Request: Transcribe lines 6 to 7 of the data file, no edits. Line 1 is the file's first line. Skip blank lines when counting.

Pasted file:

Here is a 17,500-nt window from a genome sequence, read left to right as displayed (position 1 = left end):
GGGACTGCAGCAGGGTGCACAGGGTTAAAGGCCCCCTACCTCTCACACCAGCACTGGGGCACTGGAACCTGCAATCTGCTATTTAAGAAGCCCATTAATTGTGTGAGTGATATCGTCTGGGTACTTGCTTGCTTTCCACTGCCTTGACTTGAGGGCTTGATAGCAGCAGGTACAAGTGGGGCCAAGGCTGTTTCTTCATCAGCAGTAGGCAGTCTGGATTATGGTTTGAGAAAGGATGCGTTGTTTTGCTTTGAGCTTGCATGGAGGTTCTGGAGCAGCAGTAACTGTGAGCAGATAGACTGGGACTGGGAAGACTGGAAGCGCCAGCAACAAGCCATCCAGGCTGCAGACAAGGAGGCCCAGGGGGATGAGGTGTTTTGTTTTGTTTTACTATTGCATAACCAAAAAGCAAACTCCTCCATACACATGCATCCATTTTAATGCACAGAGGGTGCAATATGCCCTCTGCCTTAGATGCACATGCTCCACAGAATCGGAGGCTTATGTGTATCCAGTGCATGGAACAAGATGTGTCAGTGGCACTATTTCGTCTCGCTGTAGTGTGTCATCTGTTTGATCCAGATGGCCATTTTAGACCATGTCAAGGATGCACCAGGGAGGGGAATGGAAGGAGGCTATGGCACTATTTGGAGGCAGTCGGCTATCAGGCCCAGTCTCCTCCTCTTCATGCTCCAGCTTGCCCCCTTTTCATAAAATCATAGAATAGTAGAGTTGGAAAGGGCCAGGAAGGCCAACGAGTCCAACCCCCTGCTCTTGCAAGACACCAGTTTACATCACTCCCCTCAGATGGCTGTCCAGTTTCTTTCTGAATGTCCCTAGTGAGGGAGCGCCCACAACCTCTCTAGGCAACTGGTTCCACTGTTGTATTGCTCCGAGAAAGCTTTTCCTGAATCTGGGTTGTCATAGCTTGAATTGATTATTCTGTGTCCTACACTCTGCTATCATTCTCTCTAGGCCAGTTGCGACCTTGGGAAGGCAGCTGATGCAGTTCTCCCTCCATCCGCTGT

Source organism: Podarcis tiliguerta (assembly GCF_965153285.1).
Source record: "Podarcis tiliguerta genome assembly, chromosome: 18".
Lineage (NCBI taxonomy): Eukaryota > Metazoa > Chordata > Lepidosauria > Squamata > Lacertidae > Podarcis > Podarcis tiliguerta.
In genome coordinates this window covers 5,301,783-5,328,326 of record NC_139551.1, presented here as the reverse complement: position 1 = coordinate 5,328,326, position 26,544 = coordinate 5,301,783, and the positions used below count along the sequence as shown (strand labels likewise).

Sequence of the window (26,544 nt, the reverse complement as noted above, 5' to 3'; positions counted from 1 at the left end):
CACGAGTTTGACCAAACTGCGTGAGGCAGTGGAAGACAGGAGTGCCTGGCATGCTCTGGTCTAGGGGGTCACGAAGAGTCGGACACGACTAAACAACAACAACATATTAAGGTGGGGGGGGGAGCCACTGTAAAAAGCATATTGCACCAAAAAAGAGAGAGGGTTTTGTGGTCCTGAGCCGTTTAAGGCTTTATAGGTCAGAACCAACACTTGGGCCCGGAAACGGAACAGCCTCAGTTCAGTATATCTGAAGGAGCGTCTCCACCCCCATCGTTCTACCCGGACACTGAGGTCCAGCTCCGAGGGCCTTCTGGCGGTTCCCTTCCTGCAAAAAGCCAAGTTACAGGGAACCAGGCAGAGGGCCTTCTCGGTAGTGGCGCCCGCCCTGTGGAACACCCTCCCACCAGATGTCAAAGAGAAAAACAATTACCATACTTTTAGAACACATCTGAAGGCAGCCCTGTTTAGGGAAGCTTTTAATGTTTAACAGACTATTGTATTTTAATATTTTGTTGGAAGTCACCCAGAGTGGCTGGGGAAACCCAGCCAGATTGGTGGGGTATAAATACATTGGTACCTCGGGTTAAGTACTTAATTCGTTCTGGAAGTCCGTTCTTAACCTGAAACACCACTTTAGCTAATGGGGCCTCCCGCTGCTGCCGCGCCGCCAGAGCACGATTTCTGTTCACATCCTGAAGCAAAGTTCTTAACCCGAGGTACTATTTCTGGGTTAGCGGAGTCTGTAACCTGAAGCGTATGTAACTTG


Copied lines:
In genome coordinates this window covers 5,301,783-5,328,326 of record NC_139551.1, presented here as the reverse complement: position 1 = coordinate 5,328,326, position 26,544 = coordinate 5,301,783, and the positions used below count along the sequence as shown (strand labels likewise).

Sequence of the window (26,544 nt, the reverse complement as noted above, 5' to 3'; positions counted from 1 at the left end):